General Pharmacology Overview of Substances Including a Specific Focus on Best Practice for Treating the Opioid Crisis (Day 4)

The training will overview the effects and withdrawal symptoms of amphetamines, barbiturates, benzodiazepines, cannabis, cocaine, ecstasy, ethyl alcohol and opioids. Introductions of the assessment tools used to assess for the severity of withdrawal symptom will be discussed. The second part of this workshop will focus on the current opioid crisis which is the most challenging forms of addiction facing the Canadian health care system, and a major contributor to the marked rises in opioid-related morbidity and death that Canada has been seeing in recent years. Current best practices and guidelines used to intervene, treat including harm reduction approaches, and prevention will be a reviewed.

Recovery Enhancement and Relapse Prevention (Day 5)

In this workshop, you will explore multi-model approaches to structuring and strengthening relapse prevention for clients who are in early recovery. Cognitive Behavioural Therapy (CBT), as well as Mindfulness and Motivation Interviewing therapies are incorporated into this workshop, demonstrating how you can use these approaches to maximize your client’s abilities to enhance their recovery. You will learn the stages of relapse, determinants to relapse, assessment phase, craving/trigger cycle, abstinence violation effect, managing craving and unwanted emotions mindfully, ways to enhance self-efficacy and motivation to change using strength-based approaches. This training is suitable for Mental Health and Medical Professionals, as well as Direct Service Workers.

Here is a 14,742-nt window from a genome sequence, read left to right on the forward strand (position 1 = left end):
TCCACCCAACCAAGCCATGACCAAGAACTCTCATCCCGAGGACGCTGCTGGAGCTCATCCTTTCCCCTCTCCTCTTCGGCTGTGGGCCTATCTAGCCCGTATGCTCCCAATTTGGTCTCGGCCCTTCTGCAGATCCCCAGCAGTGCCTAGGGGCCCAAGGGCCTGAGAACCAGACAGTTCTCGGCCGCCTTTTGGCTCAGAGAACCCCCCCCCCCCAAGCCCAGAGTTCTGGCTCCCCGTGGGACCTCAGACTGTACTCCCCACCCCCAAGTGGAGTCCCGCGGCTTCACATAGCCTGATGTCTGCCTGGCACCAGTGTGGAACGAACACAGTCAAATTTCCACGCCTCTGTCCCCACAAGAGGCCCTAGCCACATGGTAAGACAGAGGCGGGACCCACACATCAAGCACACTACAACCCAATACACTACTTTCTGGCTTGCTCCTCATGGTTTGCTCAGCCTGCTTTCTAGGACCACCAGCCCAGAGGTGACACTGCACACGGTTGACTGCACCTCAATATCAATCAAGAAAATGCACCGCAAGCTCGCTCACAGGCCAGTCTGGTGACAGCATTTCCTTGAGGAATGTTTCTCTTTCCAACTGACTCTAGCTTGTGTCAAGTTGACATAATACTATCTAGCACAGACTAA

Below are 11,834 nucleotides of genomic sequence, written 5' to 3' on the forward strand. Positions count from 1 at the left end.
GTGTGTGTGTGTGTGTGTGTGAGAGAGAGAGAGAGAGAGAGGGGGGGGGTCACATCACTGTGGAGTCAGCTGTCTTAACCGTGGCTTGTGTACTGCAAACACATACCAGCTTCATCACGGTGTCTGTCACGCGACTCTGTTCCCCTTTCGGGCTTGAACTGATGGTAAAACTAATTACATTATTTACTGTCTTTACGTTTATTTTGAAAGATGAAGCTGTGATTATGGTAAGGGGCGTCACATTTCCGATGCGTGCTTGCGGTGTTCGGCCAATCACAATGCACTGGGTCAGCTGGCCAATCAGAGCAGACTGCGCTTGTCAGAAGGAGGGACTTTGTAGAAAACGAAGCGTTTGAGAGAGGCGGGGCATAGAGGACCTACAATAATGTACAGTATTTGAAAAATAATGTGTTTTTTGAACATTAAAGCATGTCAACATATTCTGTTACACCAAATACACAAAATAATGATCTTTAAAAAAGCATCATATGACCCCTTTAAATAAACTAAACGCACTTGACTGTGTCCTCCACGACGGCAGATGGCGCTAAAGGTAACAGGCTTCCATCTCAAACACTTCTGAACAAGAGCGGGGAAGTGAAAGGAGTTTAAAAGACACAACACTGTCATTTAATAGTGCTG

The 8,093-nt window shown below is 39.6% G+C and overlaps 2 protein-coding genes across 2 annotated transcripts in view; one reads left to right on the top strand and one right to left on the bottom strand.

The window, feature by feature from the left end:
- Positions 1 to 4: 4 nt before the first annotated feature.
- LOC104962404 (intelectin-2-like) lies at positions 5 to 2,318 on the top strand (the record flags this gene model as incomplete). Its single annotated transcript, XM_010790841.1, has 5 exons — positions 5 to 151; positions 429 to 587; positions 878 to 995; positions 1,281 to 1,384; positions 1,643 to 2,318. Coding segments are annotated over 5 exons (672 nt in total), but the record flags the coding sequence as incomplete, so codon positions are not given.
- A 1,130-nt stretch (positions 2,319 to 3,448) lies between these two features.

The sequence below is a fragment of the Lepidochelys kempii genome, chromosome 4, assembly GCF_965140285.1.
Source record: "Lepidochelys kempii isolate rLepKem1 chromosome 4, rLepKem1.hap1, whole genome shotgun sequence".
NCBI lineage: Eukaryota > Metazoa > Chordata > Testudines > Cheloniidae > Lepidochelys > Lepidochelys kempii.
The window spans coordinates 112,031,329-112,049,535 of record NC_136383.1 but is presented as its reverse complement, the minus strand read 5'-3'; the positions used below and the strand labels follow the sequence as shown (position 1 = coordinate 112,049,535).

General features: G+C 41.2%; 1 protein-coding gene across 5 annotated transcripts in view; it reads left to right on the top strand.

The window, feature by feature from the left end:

This training will explore:

  1. Use CBT with relapse prevention and recovery enhancement
  2. Provide a learning overview of relapse prevention theoretical perspectives
  3. Use and apply clinical CBT approaches with relapse prevention
  4. Apply enhancing motivation for recovery through the use of Motivational Interviewing for relapse prevention and recovery enhancement
  5. Provide a clinically and structure approach for relapse prevention

Trauma and Addictions (Day 6 & 7)

Recent research has confirmed what addiction treatment providers already knew to be true: the large majority of people who suffer from addiction issues also have a history of trauma and/or victimization. Experiences of trauma can cause lasting psychological and physiological effects including deficiencies in emotional regulation, problem solving and impulse control. This, in turn, can lead to the use of alcohol, drugs and/or addictive behaviours as a “functional fit” to cope with overwhelming emotions, physical dysregulation and other post-traumatic symptoms. This two-day workshop explores the connection between trauma and addiction with a focus on providing knowledge, tools and resources to effectively serve clients who are dealing with both trauma and addiction issues.

This training will explore:

  1. the link between trauma and addiction, including the neurobiology, physical and emotional responses of trauma and how they intersect with addictions
  2. the role of compassion fatigue when providing treatment to individuals with trauma/addictions
  3. the role of addiction as a survival/coping strategy for traumatic memories and symptoms
  4. the best practices for treating trauma
  5. providing tools and practical strategies to regulate autonomic arousal and trauma-related emotions and body sensations without resorting to addictive behaviours
  6. explain and demonstrate strategies for flashback management
  7. helpful trauma treatment models
  8. The Seeking Safety Model
  9. CBT, prolong exposure and cognitive processing models for trauma therapy